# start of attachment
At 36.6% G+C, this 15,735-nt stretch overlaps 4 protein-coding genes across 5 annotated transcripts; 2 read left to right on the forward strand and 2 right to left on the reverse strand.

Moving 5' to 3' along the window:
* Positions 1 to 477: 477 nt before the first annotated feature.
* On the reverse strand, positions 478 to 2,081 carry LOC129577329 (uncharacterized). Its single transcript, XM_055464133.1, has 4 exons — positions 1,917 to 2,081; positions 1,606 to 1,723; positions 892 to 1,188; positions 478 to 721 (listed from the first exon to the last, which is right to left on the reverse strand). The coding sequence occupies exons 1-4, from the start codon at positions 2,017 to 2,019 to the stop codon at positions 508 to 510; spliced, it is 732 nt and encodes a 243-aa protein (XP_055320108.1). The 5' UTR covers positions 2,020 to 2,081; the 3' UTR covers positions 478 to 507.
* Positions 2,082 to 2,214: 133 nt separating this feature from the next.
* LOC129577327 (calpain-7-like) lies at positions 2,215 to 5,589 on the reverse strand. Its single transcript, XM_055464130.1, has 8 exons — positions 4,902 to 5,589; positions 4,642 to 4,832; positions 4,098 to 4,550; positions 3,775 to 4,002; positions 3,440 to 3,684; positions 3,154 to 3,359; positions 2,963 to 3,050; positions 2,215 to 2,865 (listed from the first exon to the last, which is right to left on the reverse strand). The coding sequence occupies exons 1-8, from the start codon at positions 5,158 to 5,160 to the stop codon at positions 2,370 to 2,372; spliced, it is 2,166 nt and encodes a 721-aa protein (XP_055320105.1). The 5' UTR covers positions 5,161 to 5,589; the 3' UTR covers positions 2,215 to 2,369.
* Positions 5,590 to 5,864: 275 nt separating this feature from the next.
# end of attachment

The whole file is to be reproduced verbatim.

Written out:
At 36.6% G+C, this 15,735-nt stretch overlaps 4 protein-coding genes across 5 annotated transcripts; 2 read left to right on the forward strand and 2 right to left on the reverse strand.

Moving 5' to 3' along the window:
* Positions 1 to 477: 477 nt before the first annotated feature.
* On the reverse strand, positions 478 to 2,081 carry LOC129577329 (uncharacterized). Its single transcript, XM_055464133.1, has 4 exons — positions 1,917 to 2,081; positions 1,606 to 1,723; positions 892 to 1,188; positions 478 to 721 (listed from the first exon to the last, which is right to left on the reverse strand). The coding sequence occupies exons 1-4, from the start codon at positions 2,017 to 2,019 to the stop codon at positions 508 to 510; spliced, it is 732 nt and encodes a 243-aa protein (XP_055320108.1). The 5' UTR covers positions 2,020 to 2,081; the 3' UTR covers positions 478 to 507.
* Positions 2,082 to 2,214: 133 nt separating this feature from the next.
* LOC129577327 (calpain-7-like) lies at positions 2,215 to 5,589 on the reverse strand. Its single transcript, XM_055464130.1, has 8 exons — positions 4,902 to 5,589; positions 4,642 to 4,832; positions 4,098 to 4,550; positions 3,775 to 4,002; positions 3,440 to 3,684; positions 3,154 to 3,359; positions 2,963 to 3,050; positions 2,215 to 2,865 (listed from the first exon to the last, which is right to left on the reverse strand). The coding sequence occupies exons 1-8, from the start codon at positions 5,158 to 5,160 to the stop codon at positions 2,370 to 2,372; spliced, it is 2,166 nt and encodes a 721-aa protein (XP_055320105.1). The 5' UTR covers positions 5,161 to 5,589; the 3' UTR covers positions 2,215 to 2,369.
* Positions 5,590 to 5,864: 275 nt separating this feature from the next.